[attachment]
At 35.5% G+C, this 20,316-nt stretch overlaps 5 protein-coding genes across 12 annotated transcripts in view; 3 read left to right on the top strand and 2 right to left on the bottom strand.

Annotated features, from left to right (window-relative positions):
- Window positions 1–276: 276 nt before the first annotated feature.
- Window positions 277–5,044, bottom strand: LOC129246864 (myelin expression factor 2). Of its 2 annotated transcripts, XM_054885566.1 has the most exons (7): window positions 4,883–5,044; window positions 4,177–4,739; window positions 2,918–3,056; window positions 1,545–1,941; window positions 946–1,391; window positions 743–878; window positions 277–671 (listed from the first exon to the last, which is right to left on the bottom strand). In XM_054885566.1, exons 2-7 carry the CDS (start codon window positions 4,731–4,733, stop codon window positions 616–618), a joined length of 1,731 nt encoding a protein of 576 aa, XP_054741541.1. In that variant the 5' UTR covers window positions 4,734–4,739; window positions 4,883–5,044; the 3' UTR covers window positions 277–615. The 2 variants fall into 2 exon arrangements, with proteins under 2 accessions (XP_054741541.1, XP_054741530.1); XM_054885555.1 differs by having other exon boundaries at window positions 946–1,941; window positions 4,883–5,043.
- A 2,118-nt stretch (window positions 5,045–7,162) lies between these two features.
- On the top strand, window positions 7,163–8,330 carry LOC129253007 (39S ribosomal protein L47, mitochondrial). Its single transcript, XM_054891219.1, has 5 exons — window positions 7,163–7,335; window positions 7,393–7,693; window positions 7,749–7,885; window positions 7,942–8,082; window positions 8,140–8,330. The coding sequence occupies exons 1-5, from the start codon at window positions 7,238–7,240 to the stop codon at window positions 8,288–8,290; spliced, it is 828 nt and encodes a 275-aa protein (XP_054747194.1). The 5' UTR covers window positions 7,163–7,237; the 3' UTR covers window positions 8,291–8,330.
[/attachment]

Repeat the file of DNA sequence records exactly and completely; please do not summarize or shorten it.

At 35.5% G+C, this 20,316-nt stretch overlaps 5 protein-coding genes across 12 annotated transcripts in view; 3 read left to right on the top strand and 2 right to left on the bottom strand.

Annotated features, from left to right (window-relative positions):
- Window positions 1–276: 276 nt before the first annotated feature.
- Window positions 277–5,044, bottom strand: LOC129246864 (myelin expression factor 2). Of its 2 annotated transcripts, XM_054885566.1 has the most exons (7): window positions 4,883–5,044; window positions 4,177–4,739; window positions 2,918–3,056; window positions 1,545–1,941; window positions 946–1,391; window positions 743–878; window positions 277–671 (listed from the first exon to the last, which is right to left on the bottom strand). In XM_054885566.1, exons 2-7 carry the CDS (start codon window positions 4,731–4,733, stop codon window positions 616–618), a joined length of 1,731 nt encoding a protein of 576 aa, XP_054741541.1. In that variant the 5' UTR covers window positions 4,734–4,739; window positions 4,883–5,044; the 3' UTR covers window positions 277–615. The 2 variants fall into 2 exon arrangements, with proteins under 2 accessions (XP_054741541.1, XP_054741530.1); XM_054885555.1 differs by having other exon boundaries at window positions 946–1,941; window positions 4,883–5,043.
- A 2,118-nt stretch (window positions 5,045–7,162) lies between these two features.
- On the top strand, window positions 7,163–8,330 carry LOC129253007 (39S ribosomal protein L47, mitochondrial). Its single transcript, XM_054891219.1, has 5 exons — window positions 7,163–7,335; window positions 7,393–7,693; window positions 7,749–7,885; window positions 7,942–8,082; window positions 8,140–8,330. The coding sequence occupies exons 1-5, from the start codon at window positions 7,238–7,240 to the stop codon at window positions 8,288–8,290; spliced, it is 828 nt and encodes a 275-aa protein (XP_054747194.1). The 5' UTR covers window positions 7,163–7,237; the 3' UTR covers window positions 8,291–8,330.